New deal for a new century

2011-12-17 11:27

Michael Hiltzik has recently published what he describes as a ‘modern’ history of Franklin Roosevelt’s New Deal. It is a rich and rewarding read and offers a helpful context to think about what sort of ‘new deal’ our country, and indeed our world, might need as we move into 2012.

The context
What kind of country was the US on July 1 1932 when Franklin Roosevelt, on accepting the Democratic Party’s presidential nomination, said: “I pledge myself to a new deal for the American Party”?

The country was in the grip of the Great Depression that started with the financial collapse of October 1929.

Unemployment was a staggering 22%. The banking system was failing, with 2 298 banks collapsing in 1931.

More than 1 000 families were losing their homes each day of 1933. Manufacturing had been decimated.

Agriculture was in crisis. This was the context in which Roosevelt remarked, in his inauguration speech, in March 1933: “The only thing we have to fear is fear itself.”

How the New Deal changed the US
Starting with a hurricane of legislative and executive action in his first 100 days, and continuing throughout his
12-year administration, Franklin D Roosevelt’s New Deal rewrote the rules of government, society and economy.

Invoking a first world war piece of legislation entitled Trading with the Enemy Act, Roosevelt closed the nation’s banks for a week. In some states banks had already been closed for several months. Businesses printed their own coinage and bank notes.

Roosevelt summoned congress in an emergency session, and submitted an emergency-banking act on Thursday, March 9. It was adopted by the House of Representatives at 4.l5 pm, by the Senate at 7.23pm and signed into law by the president that evening.

The following Sunday, with the banks shut coast to coast all the previous week, Roosevelt – in his first radio broadcast “fireside chat” – urged his fellow citizens that “it is safer to keep your money in a reopened bank than under the mattress”.

As Hiltzik notes, “when banks reopened...on Monday morning, they were again confronted with lines of depositors clamouring for entry – this time to return gold and hoarded currency to their accounts”.

By the end of March $1.2 billion in currency had been returned to the banking system.

In due course the Roosevelt administration and its supportive congress rewrote the rules of banking, with the Glass-Steagall Act preventing retail banks from engaging in investment banking activities. (This act was repealed during Ronald Reagan’s presidency).

The Securities Exchange Commission was created to regulate stock exchange activity. The country was partially removed from the gold standard.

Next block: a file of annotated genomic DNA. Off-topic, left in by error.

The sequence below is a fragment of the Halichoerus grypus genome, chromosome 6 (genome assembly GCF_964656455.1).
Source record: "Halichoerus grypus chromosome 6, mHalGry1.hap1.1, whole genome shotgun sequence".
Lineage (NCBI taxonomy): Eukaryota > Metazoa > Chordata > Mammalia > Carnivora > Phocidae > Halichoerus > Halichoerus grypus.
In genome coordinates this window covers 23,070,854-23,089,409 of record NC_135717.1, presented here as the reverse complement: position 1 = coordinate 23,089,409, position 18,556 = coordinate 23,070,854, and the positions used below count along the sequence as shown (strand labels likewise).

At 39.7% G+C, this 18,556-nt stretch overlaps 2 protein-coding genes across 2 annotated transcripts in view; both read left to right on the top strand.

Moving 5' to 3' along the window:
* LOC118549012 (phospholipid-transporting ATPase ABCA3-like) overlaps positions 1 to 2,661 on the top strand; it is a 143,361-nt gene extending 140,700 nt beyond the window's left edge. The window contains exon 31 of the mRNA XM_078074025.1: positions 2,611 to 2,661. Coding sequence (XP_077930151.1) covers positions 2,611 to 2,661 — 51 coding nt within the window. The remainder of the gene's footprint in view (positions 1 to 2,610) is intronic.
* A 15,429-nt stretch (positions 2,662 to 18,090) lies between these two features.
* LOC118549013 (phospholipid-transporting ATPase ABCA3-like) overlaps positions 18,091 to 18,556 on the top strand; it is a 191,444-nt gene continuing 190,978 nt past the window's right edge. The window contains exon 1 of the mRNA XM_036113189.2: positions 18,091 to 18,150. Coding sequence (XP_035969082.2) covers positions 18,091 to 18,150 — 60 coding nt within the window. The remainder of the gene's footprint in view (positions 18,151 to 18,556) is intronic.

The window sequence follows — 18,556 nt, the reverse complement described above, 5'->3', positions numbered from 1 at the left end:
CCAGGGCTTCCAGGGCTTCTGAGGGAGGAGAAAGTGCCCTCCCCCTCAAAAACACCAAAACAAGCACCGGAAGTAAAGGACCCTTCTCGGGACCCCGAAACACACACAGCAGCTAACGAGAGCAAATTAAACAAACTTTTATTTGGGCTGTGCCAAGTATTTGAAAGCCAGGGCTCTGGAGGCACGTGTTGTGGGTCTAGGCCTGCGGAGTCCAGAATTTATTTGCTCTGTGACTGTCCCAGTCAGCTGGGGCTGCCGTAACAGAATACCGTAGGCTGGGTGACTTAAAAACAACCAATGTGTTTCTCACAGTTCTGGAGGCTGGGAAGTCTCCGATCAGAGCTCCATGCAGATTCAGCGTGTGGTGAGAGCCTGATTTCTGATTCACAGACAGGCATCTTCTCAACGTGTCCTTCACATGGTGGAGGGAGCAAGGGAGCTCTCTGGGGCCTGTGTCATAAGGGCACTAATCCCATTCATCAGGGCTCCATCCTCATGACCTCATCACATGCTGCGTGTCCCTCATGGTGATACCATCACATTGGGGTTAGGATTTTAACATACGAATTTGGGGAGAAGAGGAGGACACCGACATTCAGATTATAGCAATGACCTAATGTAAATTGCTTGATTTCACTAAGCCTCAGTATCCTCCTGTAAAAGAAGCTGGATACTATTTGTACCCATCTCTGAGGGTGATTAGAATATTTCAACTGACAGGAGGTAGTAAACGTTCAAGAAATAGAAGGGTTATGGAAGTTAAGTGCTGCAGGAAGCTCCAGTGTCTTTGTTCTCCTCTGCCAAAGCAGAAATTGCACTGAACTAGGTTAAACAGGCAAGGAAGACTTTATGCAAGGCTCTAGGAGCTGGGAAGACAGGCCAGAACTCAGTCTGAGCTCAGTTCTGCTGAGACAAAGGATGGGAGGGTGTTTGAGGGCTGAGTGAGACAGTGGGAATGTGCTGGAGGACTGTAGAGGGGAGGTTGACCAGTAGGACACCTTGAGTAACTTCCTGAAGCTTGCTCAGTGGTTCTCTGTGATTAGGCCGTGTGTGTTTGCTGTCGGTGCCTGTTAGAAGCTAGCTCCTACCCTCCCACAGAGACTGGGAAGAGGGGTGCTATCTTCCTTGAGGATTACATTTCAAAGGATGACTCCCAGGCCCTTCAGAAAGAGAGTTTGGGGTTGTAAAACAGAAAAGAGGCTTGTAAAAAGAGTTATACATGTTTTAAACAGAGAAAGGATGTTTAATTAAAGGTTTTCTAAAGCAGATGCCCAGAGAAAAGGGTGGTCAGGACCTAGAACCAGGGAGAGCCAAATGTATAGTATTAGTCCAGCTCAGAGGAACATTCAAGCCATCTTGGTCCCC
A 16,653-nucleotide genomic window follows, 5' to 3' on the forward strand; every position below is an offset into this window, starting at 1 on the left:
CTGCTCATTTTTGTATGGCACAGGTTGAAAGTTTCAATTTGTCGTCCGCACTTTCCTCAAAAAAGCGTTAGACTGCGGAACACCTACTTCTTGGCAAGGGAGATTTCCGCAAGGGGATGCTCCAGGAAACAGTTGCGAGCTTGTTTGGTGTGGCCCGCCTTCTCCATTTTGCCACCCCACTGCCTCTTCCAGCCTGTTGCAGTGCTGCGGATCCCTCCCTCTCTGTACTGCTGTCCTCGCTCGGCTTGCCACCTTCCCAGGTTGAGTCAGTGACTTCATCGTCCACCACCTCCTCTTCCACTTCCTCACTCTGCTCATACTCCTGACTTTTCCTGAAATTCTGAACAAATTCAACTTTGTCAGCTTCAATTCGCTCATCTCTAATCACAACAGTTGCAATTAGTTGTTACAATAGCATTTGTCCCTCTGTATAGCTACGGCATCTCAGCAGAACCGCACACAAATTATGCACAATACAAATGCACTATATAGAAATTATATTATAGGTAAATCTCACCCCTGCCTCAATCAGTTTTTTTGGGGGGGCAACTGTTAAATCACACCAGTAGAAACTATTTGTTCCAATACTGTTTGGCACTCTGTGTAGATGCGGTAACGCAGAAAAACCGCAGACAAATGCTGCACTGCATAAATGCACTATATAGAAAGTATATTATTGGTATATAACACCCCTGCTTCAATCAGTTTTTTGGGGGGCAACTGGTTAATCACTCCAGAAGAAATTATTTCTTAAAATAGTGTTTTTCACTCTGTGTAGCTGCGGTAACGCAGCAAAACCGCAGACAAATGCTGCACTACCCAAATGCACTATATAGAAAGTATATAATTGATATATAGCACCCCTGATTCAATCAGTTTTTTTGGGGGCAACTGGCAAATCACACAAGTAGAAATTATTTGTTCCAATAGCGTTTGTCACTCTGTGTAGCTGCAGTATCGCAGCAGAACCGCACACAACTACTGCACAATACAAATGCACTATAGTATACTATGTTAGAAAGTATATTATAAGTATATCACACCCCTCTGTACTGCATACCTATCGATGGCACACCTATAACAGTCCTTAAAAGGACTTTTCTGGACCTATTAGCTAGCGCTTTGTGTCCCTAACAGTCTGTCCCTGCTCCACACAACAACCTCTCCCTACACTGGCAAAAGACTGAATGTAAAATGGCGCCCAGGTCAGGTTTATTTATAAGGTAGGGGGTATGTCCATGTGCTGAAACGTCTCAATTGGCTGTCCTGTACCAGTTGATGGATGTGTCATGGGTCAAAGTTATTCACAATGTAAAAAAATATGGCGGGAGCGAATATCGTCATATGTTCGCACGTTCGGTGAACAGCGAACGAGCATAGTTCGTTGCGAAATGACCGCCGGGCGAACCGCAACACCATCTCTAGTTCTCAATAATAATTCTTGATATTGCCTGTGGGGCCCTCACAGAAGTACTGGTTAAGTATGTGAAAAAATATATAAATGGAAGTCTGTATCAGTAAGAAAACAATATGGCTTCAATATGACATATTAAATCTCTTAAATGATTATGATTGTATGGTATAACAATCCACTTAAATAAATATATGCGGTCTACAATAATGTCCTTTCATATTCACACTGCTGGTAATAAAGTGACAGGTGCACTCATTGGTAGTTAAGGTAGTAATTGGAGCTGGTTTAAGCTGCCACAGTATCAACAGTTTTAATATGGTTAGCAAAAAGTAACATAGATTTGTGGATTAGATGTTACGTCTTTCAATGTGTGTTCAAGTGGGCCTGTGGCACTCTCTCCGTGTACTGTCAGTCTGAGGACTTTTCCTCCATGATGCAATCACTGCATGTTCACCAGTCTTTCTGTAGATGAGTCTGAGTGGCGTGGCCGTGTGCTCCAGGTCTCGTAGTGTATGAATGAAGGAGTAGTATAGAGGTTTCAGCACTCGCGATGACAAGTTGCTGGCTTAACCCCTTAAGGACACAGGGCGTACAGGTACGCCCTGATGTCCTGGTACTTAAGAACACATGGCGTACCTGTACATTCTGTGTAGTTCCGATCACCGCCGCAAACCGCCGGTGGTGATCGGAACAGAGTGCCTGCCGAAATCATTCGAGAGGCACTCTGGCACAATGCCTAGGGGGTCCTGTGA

Seeking to address the crisis of especially youth unemployment, in his first month in office, Roosevelt persuaded congress to create the Civilian Conservation Corps, whose first participant enrolled on April 7. By July, 275 000 young men would be at work.

By 1942 when it closed its doors, this programme would have built 200 000km of roads, 46 854 bridges, more than 300 000 soil erosion projects, strung 140 000km of telephone wires, and planted three billion trees.

Addressing the nation’s housing crisis in his second month in office, Roosevelt persuaded congress to create the Home Owners’ Loan Corporation. In its first two years of operations this new federal institution refinanced more than one million home loans, and when it ceased, active lending had financed one in five US homes.

Also in this second month in office Roosevelt and congress created the Tennessee Valley Authority, effectively a new state-owned enterprise, whose primary purpose was to challenge the monopoly of privately owned power utilities.

Finally, in response to the crisis of US agriculture in his third month in office, Roosevelt signed into law the Agricultural Adjustment Act.

This act refinanced agricultural mortgages, and provided financial incentives for US farmers to reduce levels of production that had dramatically depressed the prices of farm products.

In July this legislation was used to destroy 3.5 million bales of cotton, and to slaughter 6 million piglets and 200 000 pregnant sows.

The successes

Hiltzik argues persuasively that the New Deal “instilled in Americans an unshakeable faith that their government stands ready to succour them in times of need...(That it) established the concept of economic security as a collective responsibility”.

He argues further that the federal Social Security System it introduced, currently serving 54 million beneficiaries, is the crowning achievement of this collective responsibility.

It is interesting to note that Social Security is one of the few social entitlement programmes that remain
essentially fully funded today, unlike Medicare and Medicaid.

The Public Works Administration activities of the New Deal renewed and expanded the US’s physical infrastructure in ways that have served successive generations.

The changes introduced to banking and stock markets have eliminated bank runs, and limited bank failures.